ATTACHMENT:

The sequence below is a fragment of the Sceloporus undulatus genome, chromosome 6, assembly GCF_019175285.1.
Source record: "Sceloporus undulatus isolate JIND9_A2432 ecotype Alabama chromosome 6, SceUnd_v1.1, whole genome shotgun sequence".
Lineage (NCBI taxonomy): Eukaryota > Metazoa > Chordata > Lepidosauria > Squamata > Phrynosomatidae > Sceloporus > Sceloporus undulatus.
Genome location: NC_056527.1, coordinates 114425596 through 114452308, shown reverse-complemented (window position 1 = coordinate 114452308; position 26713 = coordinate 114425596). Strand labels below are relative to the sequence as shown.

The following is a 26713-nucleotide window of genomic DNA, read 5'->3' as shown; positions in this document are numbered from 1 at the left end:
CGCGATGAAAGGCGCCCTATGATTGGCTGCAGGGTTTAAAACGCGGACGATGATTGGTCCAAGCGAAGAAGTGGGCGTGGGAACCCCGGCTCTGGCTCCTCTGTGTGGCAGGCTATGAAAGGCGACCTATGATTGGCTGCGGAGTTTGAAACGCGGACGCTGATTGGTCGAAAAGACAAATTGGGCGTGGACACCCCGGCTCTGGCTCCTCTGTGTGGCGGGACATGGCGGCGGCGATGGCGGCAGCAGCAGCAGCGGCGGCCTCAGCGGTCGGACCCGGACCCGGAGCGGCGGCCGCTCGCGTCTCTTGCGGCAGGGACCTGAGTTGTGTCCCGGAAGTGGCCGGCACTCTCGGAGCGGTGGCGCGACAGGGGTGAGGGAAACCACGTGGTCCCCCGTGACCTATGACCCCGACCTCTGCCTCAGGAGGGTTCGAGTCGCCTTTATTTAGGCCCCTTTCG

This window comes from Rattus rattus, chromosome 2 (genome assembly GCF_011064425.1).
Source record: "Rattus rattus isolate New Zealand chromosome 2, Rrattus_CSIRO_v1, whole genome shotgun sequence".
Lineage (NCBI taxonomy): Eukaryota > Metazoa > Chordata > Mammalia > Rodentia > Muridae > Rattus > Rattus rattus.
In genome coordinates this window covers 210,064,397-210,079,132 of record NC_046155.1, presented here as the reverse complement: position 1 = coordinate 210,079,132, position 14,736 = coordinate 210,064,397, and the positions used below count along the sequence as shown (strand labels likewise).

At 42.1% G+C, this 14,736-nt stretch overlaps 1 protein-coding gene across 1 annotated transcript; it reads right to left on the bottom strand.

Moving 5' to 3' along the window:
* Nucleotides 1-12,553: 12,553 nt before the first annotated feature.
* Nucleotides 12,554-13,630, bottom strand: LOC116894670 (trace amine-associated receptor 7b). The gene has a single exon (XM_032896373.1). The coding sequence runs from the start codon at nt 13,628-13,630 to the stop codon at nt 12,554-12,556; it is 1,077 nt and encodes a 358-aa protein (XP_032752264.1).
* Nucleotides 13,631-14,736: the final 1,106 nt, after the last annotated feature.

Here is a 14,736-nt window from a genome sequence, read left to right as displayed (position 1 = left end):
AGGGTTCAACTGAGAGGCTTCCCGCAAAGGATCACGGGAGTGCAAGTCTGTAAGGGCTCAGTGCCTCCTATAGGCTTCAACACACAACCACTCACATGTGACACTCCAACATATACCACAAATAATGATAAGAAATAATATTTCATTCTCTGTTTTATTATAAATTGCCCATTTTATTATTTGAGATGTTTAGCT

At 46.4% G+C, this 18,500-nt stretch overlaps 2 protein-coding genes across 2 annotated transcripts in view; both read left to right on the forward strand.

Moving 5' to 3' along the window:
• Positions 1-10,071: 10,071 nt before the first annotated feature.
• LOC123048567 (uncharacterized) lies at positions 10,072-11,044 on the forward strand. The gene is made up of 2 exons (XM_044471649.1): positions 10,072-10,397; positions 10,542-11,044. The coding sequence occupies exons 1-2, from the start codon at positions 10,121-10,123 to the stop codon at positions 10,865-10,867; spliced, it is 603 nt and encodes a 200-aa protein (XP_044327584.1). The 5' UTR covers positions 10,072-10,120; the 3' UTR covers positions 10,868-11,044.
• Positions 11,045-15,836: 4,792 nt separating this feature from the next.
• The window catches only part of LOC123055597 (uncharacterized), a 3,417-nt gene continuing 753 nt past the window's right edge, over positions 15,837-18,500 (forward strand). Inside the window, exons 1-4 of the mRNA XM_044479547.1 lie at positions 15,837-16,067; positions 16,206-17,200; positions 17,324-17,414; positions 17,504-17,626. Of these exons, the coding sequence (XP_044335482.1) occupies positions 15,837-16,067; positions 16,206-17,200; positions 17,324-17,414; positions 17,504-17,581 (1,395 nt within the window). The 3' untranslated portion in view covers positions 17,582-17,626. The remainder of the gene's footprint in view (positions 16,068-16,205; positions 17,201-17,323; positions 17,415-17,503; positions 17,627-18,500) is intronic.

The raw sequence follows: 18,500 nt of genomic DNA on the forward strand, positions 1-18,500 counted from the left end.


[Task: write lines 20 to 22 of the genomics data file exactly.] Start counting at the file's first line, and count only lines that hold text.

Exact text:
• Positions 1-10,071: 10,071 nt before the first annotated feature.
• LOC123048567 (uncharacterized) lies at positions 10,072-11,044 on the forward strand. The gene is made up of 2 exons (XM_044471649.1): positions 10,072-10,397; positions 10,542-11,044. The coding sequence occupies exons 1-2, from the start codon at positions 10,121-10,123 to the stop codon at positions 10,865-10,867; spliced, it is 603 nt and encodes a 200-aa protein (XP_044327584.1). The 5' UTR covers positions 10,072-10,120; the 3' UTR covers positions 10,868-11,044.
• Positions 11,045-15,836: 4,792 nt separating this feature from the next.